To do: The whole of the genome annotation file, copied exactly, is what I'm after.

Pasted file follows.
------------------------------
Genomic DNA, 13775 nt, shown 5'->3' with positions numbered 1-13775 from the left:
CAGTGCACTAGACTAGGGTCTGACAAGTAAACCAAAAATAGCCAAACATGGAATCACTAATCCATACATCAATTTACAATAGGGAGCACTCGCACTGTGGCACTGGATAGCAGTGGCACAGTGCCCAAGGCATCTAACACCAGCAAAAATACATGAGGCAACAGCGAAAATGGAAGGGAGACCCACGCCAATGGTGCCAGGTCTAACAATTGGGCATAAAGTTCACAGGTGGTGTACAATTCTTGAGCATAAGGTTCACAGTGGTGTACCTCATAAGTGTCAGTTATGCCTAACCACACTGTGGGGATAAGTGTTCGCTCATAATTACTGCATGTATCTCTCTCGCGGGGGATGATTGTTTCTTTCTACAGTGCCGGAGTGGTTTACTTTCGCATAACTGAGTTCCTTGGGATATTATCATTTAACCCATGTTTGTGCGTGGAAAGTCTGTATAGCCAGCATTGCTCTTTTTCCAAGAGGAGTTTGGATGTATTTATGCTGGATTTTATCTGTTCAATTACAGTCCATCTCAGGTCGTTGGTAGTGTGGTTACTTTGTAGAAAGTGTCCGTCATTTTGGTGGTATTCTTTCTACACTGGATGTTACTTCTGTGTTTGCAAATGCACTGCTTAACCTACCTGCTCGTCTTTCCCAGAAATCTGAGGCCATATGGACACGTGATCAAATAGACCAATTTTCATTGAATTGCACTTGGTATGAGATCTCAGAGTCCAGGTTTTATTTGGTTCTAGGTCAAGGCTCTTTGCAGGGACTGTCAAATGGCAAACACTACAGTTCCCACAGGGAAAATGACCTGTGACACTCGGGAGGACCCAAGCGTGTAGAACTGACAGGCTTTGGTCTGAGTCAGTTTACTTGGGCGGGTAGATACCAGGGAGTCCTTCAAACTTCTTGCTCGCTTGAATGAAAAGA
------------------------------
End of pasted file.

Genomic DNA, 13775 nt, shown 5'->3' with positions numbered 1-13775 from the left:
CAGTGCACTAGACTAGGGTCTGACAAGTAAACCAAAAATAGCCAAACATGGAATCACTAATCCATACATCAATTTACAATAGGGAGCACTCGCACTGTGGCACTGGATAGCAGTGGCACAGTGCCCAAGGCATCTAACACCAGCAAAAATACATGAGGCAACAGCGAAAATGGAAGGGAGACCCACGCCAATGGTGCCAGGTCTAACAATTGGGCATAAAGTTCACAGGTGGTGTACAATTCTTGAGCATAAGGTTCACAGTGGTGTACCTCATAAGTGTCAGTTATGCCTAACCACACTGTGGGGATAAGTGTTCGCTCATAATTACTGCATGTATCTCTCTCGCGGGGGATGATTGTTTCTTTCTACAGTGCCGGAGTGGTTTACTTTCGCATAACTGAGTTCCTTGGGATATTATCATTTAACCCATGTTTGTGCGTGGAAAGTCTGTATAGCCAGCATTGCTCTTTTTCCAAGAGGAGTTTGGATGTATTTATGCTGGATTTTATCTGTTCAATTACAGTCCATCTCAGGTCGTTGGTAGTGTGGTTACTTTGTAGAAAGTGTCCGTCATTTTGGTGGTATTCTTTCTACACTGGATGTTACTTCTGTGTTTGCAAATGCACTGCTTAACCTACCTGCTCGTCTTTCCCAGAAATCTGAGGCCATATGGACACGTGATCAAATAGACCAATTTTCATTGAATTGCACTTGGTATGAGATCTCAGAGTCCAGGTTTTATTTGGTTCTAGGTCAAGGCTCTTTGCAGGGACTGTCAAATGGCAAACACTACAGTTCCCACAGGGAAAATGACCTGTGACACTCGGGAGGACCCAAGCGTGTAGAACTGACAGGCTTTGGTCTGAGTCAGTTTACTTGGGCGGGTAGATACCAGGGAGTCCTTCAAACTTCTTGCTCGCTTGAATGAAAAGA